GEDCOM 7.0 is here

FamilySearch International is pleased to announce the release of FamilySearch GEDCOM 7.0 (Genealogical Data Communications). The latest version allows zip packaging capabilities for photos and files with genealogical information, plus new tools, and a public GitHub repository for ongoing maintenance. Technical information, specifications, tools, and guides can be found at GEDCOM.io.

The GEDCOM Standard Specifications were last updated in 1996 with the introduction of Version 5.5. Now, after a lot of work by a lot of people we have a NEW version: GEDCOM Version 7.0.

With the introduction of GEDCOM Version 7.0 release candidate, the standard will now support the inclusion of media using a NEW utility called GEDZip. Previously, the older versions of the GEDCOM Standard did not have the ability to include, maintain, store, and share media files. With addition of the GEDZip utility, you can now link media from the Internet as well as from local files and include them with your GEDCOM Standard data files. What most users need to know is that more of their data will be able to be transferred from program to program and website to website, including their document images, photos, and other media items.

For good general info about this, go to https://genealogysstar.blogspot.com/

Diahan Southard is doing a sneak peak at a YDNA course

Why Do YDNA?

Get a sneak peek at the YDNA Course in my free webinar Why Do YDNA? on June 4, 2021 at 2:00 pm ET. Get inspired to think past the obvious use of YDNA (by a man, on his own paternal line) and see SO many more possibilities for this essential piece of genealogical fishing gear. Register for free, and we’ll send you a link after the webinar so you can watch it even if you miss it live.

SNP vs STR

Single nucleotide polymorphisms, frequently called SNPs (pronounced “snips”), are the most common type of genetic variation among people. Each SNP represents a difference in a single DNA building block, called a nucleotide. For example, a SNP may replace the nucleotide cytosine (C) with the nucleotide thymine (T) in a certain stretch of DNA.

https://isogg.org/wiki/Single-nucleotide_polymorphism

A short tandem repeat (STR) occurs when a pattern of two or more nucleotides are repeated and the repeated sequences are directly adjacent to each other. The pattern can range in length from 2 to 16 base pairs (bp). By identifying repeats of a specific sequence at specific locations in the genome, it is possible to create a genetic profile of an individual. Autosomal STR analysis has become the prevalent analysis method for determining genetic profiles in forensic cases. Y-chromosome STRs (Y-STRs) on the Y chromosome) are used in genealogical DNA testing in surname DNA projects.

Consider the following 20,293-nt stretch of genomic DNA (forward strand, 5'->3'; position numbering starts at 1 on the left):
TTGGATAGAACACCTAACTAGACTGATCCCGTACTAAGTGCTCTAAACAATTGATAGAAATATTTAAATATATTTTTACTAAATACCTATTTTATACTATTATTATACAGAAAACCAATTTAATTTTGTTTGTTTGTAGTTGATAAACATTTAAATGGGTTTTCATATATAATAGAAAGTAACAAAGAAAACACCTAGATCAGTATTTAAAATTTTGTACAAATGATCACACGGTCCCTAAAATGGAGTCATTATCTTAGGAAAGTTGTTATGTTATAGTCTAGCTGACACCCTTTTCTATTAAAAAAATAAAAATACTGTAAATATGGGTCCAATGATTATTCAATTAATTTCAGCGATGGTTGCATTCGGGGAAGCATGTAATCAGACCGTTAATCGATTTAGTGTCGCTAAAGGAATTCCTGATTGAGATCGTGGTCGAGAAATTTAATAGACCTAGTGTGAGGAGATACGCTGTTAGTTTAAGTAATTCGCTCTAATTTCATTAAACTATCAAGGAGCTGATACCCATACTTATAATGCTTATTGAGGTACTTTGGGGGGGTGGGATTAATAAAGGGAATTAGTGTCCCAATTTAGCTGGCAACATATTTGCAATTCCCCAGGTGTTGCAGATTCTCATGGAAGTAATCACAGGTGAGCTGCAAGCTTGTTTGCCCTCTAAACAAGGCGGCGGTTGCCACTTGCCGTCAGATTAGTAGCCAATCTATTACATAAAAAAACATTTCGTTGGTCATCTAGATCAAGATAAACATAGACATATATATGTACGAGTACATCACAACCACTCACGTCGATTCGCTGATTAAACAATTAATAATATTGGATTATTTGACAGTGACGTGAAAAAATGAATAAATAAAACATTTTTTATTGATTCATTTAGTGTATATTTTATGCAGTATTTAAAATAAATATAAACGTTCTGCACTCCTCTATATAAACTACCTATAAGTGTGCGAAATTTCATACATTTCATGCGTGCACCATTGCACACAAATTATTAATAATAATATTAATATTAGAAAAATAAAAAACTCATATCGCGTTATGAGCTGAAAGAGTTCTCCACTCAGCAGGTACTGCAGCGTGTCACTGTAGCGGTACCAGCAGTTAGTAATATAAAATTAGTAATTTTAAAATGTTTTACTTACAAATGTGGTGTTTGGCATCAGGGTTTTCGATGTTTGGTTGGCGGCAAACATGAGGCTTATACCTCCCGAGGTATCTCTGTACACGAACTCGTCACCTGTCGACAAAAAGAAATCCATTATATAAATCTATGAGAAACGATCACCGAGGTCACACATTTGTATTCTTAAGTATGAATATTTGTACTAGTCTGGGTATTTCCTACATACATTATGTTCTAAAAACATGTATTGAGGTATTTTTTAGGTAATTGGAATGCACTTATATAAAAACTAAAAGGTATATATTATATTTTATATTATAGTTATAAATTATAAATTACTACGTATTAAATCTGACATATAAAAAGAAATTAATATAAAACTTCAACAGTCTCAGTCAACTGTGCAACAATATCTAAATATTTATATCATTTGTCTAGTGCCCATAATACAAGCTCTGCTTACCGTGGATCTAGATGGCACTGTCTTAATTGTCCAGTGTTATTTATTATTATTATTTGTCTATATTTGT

Generally, STR loci are named D + the chromosome the locus is on + S + the order in which the location on that chromosome was described. For example, D3S1358 is on the third chromosome and is the 1358th location described.

https://isogg.org/wiki/Short_tandem_repeat

STRs are useful genealogically, to determine to whom you match within a recent timeframe, of say, the past 500 years or so, and SNPs define haplogroups which reach much further back in time. 10-15 years ago, Y-DNA matching and haplogroup definitions were done primarily with STRs. But in the last few years, sequencing technology has improved such that SNPs can be useful in genealogical years.

https://dna-explained.com/2014/02/10/strs-vs-snps-multiple-dna-personalities/

The FBI uses STR loci to identify/match persons. Their system is called CODIS (Combined DNA Index System). The original core group had 13 STRs, 7 additional were added in 2017.

The CODIS loci list can be found here.

https://en.wikipedia.org/wiki/Combined_DNA_Index_System

The loci used in CODIS were chosen because they are in regions of noncoding DNA, sections that do not code for proteins. These sections should not be able to tell investigators any additional information about the person such as their hair or eye color, or their race. However, new advancements in the understanding of genetic markers and ancestry have indicated that the CODIS loci may contain phenotypic information

None of these are found in the Big-Y test at FTDNA.

DNA Discussions –zoom @ noon on Wednesday

MoCoGenSo’s DNA Discussion Group will be meeting Wednesday with an open forum. Join us via Zoom.

Don’t forget to sign into your various genealogy web sites periodically or they might forget you. DNA Land forgot me! Feel free to drop in for conversation and stay for lunch. 🙂

Check out this great page full of information for newcomers to genetic genealogy